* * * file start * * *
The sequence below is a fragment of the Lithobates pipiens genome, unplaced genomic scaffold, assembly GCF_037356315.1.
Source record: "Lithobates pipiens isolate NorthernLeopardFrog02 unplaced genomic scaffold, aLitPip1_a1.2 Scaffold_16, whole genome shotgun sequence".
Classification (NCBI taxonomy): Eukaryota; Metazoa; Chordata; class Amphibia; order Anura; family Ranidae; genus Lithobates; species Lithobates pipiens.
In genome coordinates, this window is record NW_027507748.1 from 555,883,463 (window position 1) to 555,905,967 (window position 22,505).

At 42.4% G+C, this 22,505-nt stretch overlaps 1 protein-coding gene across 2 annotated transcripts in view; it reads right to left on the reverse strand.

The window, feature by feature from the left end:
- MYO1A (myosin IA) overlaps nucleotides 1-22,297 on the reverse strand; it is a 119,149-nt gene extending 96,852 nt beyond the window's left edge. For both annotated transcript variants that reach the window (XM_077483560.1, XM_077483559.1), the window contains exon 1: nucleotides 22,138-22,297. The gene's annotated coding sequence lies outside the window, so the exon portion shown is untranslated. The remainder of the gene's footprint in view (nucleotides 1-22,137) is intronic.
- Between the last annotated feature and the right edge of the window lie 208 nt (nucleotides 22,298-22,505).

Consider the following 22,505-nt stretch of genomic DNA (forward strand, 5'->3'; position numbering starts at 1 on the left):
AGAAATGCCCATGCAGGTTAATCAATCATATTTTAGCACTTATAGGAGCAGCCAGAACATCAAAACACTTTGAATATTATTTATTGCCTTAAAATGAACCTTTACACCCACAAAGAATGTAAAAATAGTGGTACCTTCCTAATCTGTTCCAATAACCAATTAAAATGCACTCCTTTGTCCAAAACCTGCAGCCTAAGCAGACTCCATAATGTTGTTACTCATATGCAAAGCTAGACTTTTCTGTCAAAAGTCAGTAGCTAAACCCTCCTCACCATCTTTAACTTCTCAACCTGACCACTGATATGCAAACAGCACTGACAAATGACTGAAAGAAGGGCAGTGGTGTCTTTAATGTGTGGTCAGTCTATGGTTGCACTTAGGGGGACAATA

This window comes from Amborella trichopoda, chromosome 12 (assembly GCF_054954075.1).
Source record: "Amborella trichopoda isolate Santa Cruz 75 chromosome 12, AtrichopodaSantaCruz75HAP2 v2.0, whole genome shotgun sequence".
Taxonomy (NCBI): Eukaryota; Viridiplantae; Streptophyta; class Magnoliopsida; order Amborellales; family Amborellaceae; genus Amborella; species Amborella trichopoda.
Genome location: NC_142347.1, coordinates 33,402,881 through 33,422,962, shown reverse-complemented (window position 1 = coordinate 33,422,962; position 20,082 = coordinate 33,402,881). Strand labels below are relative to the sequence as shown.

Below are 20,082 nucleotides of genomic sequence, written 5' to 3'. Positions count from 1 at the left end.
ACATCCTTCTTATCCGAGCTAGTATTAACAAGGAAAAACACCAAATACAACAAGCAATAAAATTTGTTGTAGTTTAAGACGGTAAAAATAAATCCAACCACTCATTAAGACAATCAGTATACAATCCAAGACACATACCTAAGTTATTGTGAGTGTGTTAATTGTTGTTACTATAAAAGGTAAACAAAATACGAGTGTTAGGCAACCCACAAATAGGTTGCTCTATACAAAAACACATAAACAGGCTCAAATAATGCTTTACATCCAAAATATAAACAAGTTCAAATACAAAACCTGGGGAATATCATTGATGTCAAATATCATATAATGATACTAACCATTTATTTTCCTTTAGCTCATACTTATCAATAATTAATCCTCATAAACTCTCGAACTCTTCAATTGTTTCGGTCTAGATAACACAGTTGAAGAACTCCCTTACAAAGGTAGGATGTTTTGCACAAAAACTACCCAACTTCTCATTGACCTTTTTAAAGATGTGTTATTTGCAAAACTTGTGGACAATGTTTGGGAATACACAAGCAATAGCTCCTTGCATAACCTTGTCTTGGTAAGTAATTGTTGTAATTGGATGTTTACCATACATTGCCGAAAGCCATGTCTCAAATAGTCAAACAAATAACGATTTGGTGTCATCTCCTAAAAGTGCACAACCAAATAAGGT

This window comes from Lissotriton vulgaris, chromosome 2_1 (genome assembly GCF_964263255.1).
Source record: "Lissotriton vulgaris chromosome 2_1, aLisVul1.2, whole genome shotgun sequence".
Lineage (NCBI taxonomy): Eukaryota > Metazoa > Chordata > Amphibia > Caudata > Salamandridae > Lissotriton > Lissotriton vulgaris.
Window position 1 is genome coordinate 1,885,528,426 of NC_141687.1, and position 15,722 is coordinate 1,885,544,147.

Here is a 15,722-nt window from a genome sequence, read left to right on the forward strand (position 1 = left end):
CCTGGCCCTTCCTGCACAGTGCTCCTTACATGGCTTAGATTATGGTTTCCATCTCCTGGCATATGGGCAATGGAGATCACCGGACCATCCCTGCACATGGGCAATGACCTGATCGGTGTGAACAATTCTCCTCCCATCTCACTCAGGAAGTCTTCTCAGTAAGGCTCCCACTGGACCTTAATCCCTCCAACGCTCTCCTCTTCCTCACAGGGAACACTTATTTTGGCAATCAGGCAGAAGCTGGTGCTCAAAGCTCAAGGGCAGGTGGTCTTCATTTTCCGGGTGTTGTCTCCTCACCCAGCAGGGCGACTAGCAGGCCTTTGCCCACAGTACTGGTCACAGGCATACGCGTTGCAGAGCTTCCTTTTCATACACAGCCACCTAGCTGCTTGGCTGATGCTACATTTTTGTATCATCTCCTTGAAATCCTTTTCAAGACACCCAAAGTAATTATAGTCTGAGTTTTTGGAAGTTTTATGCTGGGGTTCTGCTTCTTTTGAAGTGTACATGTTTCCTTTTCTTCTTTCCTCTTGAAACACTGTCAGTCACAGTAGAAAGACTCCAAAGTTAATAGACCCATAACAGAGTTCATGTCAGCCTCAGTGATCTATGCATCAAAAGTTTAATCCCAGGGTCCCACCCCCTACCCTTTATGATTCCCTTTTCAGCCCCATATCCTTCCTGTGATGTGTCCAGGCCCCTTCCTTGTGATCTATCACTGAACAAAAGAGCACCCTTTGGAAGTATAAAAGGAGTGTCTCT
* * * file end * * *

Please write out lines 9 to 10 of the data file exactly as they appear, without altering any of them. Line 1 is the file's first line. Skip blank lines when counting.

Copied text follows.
Consider the following 22,505-nt stretch of genomic DNA (forward strand, 5'->3'; position numbering starts at 1 on the left):
AGAAATGCCCATGCAGGTTAATCAATCATATTTTAGCACTTATAGGAGCAGCCAGAACATCAAAACACTTTGAATATTATTTATTGCCTTAAAATGAACCTTTACACCCACAAAGAATGTAAAAATAGTGGTACCTTCCTAATCTGTTCCAATAACCAATTAAAATGCACTCCTTTGTCCAAAACCTGCAGCCTAAGCAGACTCCATAATGTTGTTACTCATATGCAAAGCTAGACTTTTCTGTCAAAAGTCAGTAGCTAAACCCTCCTCACCATCTTTAACTTCTCAACCTGACCACTGATATGCAAACAGCACTGACAAATGACTGAAAGAAGGGCAGTGGTGTCTTTAATGTGTGGTCAGTCTATGGTTGCACTTAGGGGGACAATA